Our wisdom, in so far as it ought to be deemed true and solid Wisdom, consists almost entirely of two parts: the knowledge of God and of ourselves. But as these are connected together….in the first place, no [one] can survey himself without forthwith turning his thoughts towards the God in whom he lives and moves; because it is perfectly obvious, that the endowments which we possess cannot possibly be from ourselves; nay, that our very being is nothing else than subsistence in God alone. In the second place, those blessings which unceasingly distil to us from heaven, are like streams conducting us to the fountain. Here, again, the infinitude of good which resides in God becomes more apparent from our poverty…. [It is evident that [we] never attain to a true self-knowledge until [we have] previously contemplated the face of God, and come down after such contemplation to look into [ourselves].” (John Calvin, Institutes of the Christian Religion)
Augustine’s story is therefore deeply personal—a testimony to the power of grace weaving its way slowly but surely through the obstacles of his stubborn will. But it is also universal—the human story writ large.
There is another sense in which it is not simply Augustine’s own story as well. Augustine can nest his life story within the biblical narrative arc of creation, fall, redemption, and consummation, narrate it using biblical characters and themes, and use the words of Scripture itself to tell the tale. The opening paragraph of the book describes the worshipful praise we were created for, the sinful pride that holds us back, and the love that draws us finally to rest in the heart of God. Augustine casts himself as the prodigal son wandering off and then returning, humbled and empty-handed, to receive a grace-filled welcome from his father. Themes of pride and humility, and their exemplars, frame his tale of two gardens, each of which reflects signature moments of human beings’ relationship with God. Augustine’s theft of the pears in Book II is a reprise of the fall in Eden, with the adolescent Augustine, like Adam, grasping at godlike power and pretending he is a law unto himself. Then in Book VIII, his struggle against his disordered will gives way to grace in an echo of Christ’s final prayer of trustful surrender in Gethsemane, “Not my will but yours be done.” Finally, Augustine’s narrative itself liberally appropriates Scripture, especially the words of the Psalms. The conversion scene is framed by a repetition of Ps 116: 16, “I am your servant, the son of your maidservant; you have broken my chains,” in the opening lines of Books VIII and IX. Augustine’s new identity as a servant, a role marked by Christlike humility, stands in contrast to his previous intellectual conceit and rhetorical vanity. The psalm itself is a poetic version of Augustine’s own story: “Return to your rest, o my soul, for the Lord has been good to you” (vs. 7). The one who has mercifully been delivered (vs. 1) now shares his song of thanksgiving with the congregation (vs. 18-19). Augustine is so immersed in Scripture that its arc, characters, and words have become inseparable from his own. As I reread it again and again, his confessions—both of sin and faith—become mine: “But what was it that delighted me but to love and be loved?” “I was ashamed not to be shameless,” “I had found the pearl of great price, and ought to have sold all I had to buy it…but I hesitated,” “Why are you relying on yourself, only to find yourself unreliable?”, “Late have I loved thee, beauty so old and so new.”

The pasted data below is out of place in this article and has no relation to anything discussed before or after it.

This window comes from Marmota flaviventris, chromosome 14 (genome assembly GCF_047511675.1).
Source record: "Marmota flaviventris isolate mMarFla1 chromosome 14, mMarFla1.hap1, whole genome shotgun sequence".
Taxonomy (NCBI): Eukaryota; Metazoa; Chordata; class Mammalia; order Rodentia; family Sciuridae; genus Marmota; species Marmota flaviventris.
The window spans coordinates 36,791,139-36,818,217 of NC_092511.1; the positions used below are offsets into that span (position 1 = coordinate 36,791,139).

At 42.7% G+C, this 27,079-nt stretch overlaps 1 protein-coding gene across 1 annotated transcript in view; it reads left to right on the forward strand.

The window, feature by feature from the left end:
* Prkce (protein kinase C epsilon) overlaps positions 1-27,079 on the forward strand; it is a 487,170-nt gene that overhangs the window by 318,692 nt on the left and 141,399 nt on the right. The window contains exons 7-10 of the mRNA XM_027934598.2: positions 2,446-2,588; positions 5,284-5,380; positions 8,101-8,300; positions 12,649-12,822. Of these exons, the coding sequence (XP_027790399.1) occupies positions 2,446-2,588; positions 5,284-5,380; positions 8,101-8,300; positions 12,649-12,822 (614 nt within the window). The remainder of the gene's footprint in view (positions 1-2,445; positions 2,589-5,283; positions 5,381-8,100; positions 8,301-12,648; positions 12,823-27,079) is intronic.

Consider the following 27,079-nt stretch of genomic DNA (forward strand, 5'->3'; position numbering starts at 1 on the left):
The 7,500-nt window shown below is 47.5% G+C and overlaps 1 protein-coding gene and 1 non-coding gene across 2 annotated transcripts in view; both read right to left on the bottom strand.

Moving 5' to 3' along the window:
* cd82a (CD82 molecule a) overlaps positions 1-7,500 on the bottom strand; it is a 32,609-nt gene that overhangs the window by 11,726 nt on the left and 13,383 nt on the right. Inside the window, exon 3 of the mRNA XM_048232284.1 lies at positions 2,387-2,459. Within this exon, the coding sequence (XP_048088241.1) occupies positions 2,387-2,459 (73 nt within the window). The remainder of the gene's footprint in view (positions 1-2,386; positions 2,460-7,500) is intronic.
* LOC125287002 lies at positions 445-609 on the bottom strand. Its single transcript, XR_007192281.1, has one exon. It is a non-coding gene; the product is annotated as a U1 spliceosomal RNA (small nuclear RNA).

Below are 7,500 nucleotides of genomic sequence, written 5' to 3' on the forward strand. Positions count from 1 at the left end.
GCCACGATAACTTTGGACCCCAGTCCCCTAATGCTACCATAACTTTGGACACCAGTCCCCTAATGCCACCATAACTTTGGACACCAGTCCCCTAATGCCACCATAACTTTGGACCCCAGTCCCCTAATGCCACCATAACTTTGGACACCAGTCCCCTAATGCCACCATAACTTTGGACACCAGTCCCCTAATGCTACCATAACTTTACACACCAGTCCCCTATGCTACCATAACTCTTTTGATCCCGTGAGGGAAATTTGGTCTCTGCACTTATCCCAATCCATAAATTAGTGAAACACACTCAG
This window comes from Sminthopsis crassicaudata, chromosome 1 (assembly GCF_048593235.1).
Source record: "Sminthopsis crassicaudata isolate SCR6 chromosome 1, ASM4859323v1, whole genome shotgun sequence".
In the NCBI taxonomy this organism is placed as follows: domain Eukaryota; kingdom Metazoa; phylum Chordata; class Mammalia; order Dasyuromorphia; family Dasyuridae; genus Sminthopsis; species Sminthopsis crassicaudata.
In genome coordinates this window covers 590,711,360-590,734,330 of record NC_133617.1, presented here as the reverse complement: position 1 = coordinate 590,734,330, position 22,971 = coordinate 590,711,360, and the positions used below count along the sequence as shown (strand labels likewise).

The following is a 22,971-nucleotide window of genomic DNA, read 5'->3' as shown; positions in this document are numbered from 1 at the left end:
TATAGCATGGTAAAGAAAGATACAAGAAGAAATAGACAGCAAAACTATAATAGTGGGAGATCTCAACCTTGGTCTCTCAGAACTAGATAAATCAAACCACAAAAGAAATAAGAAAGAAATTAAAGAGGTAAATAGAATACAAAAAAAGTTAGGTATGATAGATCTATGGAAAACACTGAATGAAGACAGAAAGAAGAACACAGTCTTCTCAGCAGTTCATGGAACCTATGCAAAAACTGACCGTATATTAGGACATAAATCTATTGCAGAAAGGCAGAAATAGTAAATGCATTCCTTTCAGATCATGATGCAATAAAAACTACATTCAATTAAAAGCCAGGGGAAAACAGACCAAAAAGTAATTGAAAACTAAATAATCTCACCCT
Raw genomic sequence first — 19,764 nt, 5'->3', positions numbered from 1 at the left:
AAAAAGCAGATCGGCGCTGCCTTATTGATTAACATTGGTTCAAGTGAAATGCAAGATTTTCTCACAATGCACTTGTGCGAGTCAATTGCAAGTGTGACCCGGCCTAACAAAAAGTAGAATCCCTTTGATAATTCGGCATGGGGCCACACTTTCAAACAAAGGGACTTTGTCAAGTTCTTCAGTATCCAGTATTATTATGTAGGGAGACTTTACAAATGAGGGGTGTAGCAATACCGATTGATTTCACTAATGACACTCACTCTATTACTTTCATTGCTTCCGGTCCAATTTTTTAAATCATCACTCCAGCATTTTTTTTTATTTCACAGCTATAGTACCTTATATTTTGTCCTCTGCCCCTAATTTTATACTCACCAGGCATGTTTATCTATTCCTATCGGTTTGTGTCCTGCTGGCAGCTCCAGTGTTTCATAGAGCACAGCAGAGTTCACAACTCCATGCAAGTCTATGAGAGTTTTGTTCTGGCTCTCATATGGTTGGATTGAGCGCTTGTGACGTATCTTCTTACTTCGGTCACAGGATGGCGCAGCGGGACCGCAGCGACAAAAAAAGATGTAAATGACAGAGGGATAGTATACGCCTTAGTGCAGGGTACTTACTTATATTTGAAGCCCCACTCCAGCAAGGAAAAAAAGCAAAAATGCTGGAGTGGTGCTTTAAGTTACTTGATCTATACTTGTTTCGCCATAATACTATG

Augustine’s Confessions bears rereading because its story is the human story, a story that—with time and contemplation—I can also make my own. Like the prodigal’s tale, it shows me how I can return home. Like the Psalms it echoes, it gives me laments with which to confess my sin and praises to sing the faithfulness of God. And like the gospel it embodies, it teaches us all how to read and live our way into God’s great story of love.